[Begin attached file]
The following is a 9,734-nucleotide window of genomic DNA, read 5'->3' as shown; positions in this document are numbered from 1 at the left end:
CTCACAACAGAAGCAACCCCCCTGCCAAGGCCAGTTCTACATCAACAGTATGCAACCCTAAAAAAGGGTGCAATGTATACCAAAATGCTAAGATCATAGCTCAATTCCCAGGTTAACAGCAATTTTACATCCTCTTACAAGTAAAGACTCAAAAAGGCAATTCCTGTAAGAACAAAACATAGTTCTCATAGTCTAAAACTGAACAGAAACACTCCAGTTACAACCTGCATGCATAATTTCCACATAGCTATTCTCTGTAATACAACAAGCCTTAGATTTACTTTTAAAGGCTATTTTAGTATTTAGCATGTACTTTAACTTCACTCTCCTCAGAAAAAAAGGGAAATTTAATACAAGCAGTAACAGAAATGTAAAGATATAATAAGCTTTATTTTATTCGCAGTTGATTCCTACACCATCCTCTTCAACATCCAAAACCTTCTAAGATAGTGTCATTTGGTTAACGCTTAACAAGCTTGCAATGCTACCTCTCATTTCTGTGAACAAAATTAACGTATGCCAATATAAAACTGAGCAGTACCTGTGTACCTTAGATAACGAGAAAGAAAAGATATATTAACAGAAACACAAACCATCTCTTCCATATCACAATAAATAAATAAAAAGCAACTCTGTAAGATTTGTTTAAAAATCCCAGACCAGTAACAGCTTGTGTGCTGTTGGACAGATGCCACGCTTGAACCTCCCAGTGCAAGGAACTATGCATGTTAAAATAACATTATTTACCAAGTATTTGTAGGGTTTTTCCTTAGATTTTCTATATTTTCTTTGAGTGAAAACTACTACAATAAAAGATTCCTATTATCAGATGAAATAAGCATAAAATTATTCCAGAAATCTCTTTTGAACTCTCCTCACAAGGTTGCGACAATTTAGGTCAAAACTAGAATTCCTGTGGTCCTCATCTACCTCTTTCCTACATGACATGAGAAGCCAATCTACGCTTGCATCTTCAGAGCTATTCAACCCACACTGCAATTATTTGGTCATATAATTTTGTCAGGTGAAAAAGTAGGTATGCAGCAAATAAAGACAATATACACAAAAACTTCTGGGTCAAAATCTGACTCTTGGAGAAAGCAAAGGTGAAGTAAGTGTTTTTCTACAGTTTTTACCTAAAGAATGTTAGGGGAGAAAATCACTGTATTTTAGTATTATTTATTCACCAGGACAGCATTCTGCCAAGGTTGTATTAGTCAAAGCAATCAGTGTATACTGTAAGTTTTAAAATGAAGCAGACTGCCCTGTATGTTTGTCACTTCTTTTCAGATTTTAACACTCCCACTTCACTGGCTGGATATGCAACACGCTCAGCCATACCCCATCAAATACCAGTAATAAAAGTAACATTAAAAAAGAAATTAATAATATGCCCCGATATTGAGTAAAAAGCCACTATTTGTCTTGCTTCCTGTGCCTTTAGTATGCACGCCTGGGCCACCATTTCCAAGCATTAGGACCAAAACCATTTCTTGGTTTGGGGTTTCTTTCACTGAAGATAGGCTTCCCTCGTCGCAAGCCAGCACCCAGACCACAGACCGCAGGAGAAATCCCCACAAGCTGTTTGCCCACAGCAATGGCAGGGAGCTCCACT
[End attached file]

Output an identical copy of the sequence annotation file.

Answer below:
The following is a 9,734-nucleotide window of genomic DNA, read 5'->3' as shown; positions in this document are numbered from 1 at the left end:
CTCACAACAGAAGCAACCCCCCTGCCAAGGCCAGTTCTACATCAACAGTATGCAACCCTAAAAAAGGGTGCAATGTATACCAAAATGCTAAGATCATAGCTCAATTCCCAGGTTAACAGCAATTTTACATCCTCTTACAAGTAAAGACTCAAAAAGGCAATTCCTGTAAGAACAAAACATAGTTCTCATAGTCTAAAACTGAACAGAAACACTCCAGTTACAACCTGCATGCATAATTTCCACATAGCTATTCTCTGTAATACAACAAGCCTTAGATTTACTTTTAAAGGCTATTTTAGTATTTAGCATGTACTTTAACTTCACTCTCCTCAGAAAAAAAGGGAAATTTAATACAAGCAGTAACAGAAATGTAAAGATATAATAAGCTTTATTTTATTCGCAGTTGATTCCTACACCATCCTCTTCAACATCCAAAACCTTCTAAGATAGTGTCATTTGGTTAACGCTTAACAAGCTTGCAATGCTACCTCTCATTTCTGTGAACAAAATTAACGTATGCCAATATAAAACTGAGCAGTACCTGTGTACCTTAGATAACGAGAAAGAAAAGATATATTAACAGAAACACAAACCATCTCTTCCATATCACAATAAATAAATAAAAAGCAACTCTGTAAGATTTGTTTAAAAATCCCAGACCAGTAACAGCTTGTGTGCTGTTGGACAGATGCCACGCTTGAACCTCCCAGTGCAAGGAACTATGCATGTTAAAATAACATTATTTACCAAGTATTTGTAGGGTTTTTCCTTAGATTTTCTATATTTTCTTTGAGTGAAAACTACTACAATAAAAGATTCCTATTATCAGATGAAATAAGCATAAAATTATTCCAGAAATCTCTTTTGAACTCTCCTCACAAGGTTGCGACAATTTAGGTCAAAACTAGAATTCCTGTGGTCCTCATCTACCTCTTTCCTACATGACATGAGAAGCCAATCTACGCTTGCATCTTCAGAGCTATTCAACCCACACTGCAATTATTTGGTCATATAATTTTGTCAGGTGAAAAAGTAGGTATGCAGCAAATAAAGACAATATACACAAAAACTTCTGGGTCAAAATCTGACTCTTGGAGAAAGCAAAGGTGAAGTAAGTGTTTTTCTACAGTTTTTACCTAAAGAATGTTAGGGGAGAAAATCACTGTATTTTAGTATTATTTATTCACCAGGACAGCATTCTGCCAAGGTTGTATTAGTCAAAGCAATCAGTGTATACTGTAAGTTTTAAAATGAAGCAGACTGCCCTGTATGTTTGTCACTTCTTTTCAGATTTTAACACTCCCACTTCACTGGCTGGATATGCAACACGCTCAGCCATACCCCATCAAATACCAGTAATAAAAGTAACATTAAAAAAGAAATTAATAATATGCCCCGATATTGAGTAAAAAGCCACTATTTGTCTTGCTTCCTGTGCCTTTAGTATGCACGCCTGGGCCACCATTTCCAAGCATTAGGACCAAAACCATTTCTTGGTTTGGGGTTTCTTTCACTGAAGATAGGCTTCCCTCGTCGCAAGCCAGCACCCAGACCACAGACCGCAGGAGAAATCCCCACAAGCTGTTTGCCCACAGCAATGGCAGGGAGCTCCACT